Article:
Art: Context is everything

I mentioned the importance of context earlier today vis-à-vis terrorism, but here’s a nicer example. First look at the photo in this tw**t. The art is a woodblock print by Utagawa Hiroshige (1797-1858), in my view the greatest of the Japanese wood-block print artists. And it has a cat in it—surely a Japanese Bobtail.

Look at it in a larger view: an original strike owned by the Brooklyn Museum and signed with his seal by Hiroshige, but not currently on view:

Look at the picture very closely. You probably thought it was just a cat sitting on a windowsill looking out, right? You probably spotted Mount Fuji, too. But this print, by the Japanese master Hiroshige, tells an entire story with characteristic Japanese understatement. If you go to the link in the tweet, you’ll read that story:


Asakusa Ricefields and Torinomachi Festival

Number 101 from the series 100 Famous Views of Edo

Date: originally published 11/1857, the print for sale is a Showa era strike from recarved wood blocks published by Mokuhan
Size:oban, approx. 10.25″ x 15.25″ overall
Condition: Very good, lightly tipped to original backing sheet which can be easily removed without damaging the print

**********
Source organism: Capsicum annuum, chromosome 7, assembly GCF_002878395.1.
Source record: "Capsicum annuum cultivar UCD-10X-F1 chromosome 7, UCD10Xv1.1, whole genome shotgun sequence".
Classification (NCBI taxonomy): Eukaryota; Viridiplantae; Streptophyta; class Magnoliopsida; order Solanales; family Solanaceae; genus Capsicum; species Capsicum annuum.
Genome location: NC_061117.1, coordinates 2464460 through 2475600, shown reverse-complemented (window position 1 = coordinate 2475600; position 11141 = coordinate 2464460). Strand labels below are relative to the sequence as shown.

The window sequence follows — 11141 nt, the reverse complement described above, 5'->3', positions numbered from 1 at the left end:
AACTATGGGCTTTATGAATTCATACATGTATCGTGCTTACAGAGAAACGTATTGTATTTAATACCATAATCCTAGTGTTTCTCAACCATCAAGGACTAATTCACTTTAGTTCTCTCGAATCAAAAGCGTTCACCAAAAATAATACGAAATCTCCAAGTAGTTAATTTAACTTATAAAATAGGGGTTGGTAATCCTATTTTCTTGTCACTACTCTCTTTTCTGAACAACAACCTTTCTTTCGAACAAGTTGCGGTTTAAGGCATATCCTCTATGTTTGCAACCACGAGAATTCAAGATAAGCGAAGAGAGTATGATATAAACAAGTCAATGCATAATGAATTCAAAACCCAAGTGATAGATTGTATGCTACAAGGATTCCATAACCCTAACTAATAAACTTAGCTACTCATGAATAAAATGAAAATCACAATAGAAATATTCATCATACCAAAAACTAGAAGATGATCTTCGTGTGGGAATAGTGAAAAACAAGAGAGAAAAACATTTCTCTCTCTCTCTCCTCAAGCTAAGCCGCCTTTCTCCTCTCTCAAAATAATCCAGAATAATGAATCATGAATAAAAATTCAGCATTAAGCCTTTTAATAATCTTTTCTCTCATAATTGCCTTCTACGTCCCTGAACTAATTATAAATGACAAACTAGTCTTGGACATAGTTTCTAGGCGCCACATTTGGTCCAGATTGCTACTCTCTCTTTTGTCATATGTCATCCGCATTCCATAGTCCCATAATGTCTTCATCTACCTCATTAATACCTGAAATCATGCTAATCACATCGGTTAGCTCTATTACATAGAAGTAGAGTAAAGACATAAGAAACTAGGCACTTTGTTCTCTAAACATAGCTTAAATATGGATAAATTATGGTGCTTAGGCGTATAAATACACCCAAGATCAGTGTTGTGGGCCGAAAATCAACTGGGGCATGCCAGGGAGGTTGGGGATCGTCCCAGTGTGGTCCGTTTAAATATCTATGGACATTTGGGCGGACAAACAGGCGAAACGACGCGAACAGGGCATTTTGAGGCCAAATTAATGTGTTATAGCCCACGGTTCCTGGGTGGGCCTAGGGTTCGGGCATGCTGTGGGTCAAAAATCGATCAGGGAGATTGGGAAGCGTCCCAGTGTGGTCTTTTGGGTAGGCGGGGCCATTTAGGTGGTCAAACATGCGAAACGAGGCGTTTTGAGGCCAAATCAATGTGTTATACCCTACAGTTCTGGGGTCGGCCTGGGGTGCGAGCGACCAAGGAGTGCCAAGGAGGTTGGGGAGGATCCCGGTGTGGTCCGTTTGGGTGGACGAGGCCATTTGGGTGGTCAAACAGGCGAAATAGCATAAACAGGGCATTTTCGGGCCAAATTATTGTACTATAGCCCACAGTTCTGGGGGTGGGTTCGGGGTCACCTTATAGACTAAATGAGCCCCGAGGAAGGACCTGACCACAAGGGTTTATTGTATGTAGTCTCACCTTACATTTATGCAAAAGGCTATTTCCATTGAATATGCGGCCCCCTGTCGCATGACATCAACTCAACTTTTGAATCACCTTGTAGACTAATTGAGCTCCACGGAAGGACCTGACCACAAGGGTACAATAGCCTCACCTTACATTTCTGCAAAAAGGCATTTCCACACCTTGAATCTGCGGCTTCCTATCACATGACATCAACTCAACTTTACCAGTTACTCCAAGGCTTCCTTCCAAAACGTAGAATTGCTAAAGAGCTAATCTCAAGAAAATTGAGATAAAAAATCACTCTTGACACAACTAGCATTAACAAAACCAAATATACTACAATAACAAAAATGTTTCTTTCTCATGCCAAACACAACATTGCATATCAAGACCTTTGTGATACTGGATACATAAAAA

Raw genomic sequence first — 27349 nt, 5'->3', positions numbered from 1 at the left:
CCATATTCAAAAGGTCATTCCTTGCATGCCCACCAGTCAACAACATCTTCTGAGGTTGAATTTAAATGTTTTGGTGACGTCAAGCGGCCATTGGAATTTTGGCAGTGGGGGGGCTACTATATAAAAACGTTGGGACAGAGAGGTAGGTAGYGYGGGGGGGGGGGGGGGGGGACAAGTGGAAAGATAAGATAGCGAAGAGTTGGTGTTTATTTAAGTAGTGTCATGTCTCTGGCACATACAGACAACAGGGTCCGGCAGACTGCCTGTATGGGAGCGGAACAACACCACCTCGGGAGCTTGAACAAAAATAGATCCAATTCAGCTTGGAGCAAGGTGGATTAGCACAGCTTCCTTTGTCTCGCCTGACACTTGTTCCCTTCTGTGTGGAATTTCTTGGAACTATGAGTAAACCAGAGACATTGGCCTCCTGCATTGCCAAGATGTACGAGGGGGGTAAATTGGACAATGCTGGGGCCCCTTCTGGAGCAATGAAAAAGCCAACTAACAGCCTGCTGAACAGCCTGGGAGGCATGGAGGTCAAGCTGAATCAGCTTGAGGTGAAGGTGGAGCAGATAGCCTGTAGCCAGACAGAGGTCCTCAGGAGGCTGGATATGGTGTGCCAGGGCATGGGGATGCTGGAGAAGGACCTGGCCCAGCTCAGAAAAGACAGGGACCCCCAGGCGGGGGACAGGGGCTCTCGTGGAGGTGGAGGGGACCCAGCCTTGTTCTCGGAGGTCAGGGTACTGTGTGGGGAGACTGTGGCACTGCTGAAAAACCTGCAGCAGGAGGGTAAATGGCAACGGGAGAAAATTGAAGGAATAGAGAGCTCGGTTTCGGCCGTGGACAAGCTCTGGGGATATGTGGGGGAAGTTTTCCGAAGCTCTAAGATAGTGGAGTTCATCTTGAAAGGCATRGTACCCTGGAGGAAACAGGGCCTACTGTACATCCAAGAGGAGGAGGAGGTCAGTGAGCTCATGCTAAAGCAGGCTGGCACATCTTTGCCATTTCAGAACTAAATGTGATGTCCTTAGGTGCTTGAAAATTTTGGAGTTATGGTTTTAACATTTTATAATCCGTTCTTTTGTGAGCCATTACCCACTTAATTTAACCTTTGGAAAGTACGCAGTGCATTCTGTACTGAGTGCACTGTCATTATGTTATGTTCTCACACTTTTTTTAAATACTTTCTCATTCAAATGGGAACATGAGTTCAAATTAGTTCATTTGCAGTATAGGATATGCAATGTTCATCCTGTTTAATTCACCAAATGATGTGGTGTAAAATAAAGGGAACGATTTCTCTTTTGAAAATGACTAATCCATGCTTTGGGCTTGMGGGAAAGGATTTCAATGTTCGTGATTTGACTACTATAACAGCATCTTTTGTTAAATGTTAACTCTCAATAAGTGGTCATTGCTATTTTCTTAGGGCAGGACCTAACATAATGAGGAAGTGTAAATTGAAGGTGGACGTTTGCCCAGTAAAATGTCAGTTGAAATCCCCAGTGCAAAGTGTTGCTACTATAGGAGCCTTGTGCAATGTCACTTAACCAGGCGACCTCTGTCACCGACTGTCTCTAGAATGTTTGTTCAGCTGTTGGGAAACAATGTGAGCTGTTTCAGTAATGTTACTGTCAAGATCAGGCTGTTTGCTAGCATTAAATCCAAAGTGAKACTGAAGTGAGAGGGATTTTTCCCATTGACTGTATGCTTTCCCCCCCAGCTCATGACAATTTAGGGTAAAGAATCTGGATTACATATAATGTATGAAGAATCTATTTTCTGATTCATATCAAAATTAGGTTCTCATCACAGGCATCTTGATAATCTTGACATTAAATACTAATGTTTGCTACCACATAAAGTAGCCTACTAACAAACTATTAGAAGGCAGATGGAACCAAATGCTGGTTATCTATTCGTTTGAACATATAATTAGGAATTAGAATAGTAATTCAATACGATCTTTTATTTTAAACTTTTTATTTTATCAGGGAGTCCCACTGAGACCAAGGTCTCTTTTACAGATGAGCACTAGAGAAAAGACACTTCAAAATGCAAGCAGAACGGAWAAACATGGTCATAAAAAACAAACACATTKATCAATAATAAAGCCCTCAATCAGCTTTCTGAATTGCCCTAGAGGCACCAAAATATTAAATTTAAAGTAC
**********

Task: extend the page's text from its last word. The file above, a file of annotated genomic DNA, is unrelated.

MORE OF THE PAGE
Impression: Fine, excellent registration, solid key lines, surface texture
Color: Fine, deep saturated color and good bleed through to verso
Documentation: One Hundred Famous Views of Edo Brazillier, 1986, print 101

WE ARE LOOKING FROM THE SECOND STORY OF A YOSHIWARA BROTHEL over the area known as Asakusa Ricefields — a literal description of much of the landscape. It is dusk as the sun sinks behind Mount Fuji and returning geese cross the sky. Looking closely in the middle distance, we can see a dense procession of people, a very detailed depiction of over 100 tiny heads. These are some of the thousands of visitors to the Torinomachi Festival that is being held at Washi Daimyojin Shrine, just out of sight to the right.

In the foreground, we are in the room of a courtesan of middle rank. The hairpins on the floor have recently been purchased at Washi Shrine. On the window sill lie a mouth-rinsing bowl and a used towel with a stylish feather design. To the left is the border of a folding screen decorated with a bird motif. Peeping out from behind the screen, just above the hairpins, is a parcel of tissue papers delicately known as onknotogami, “paper for the honorable act.”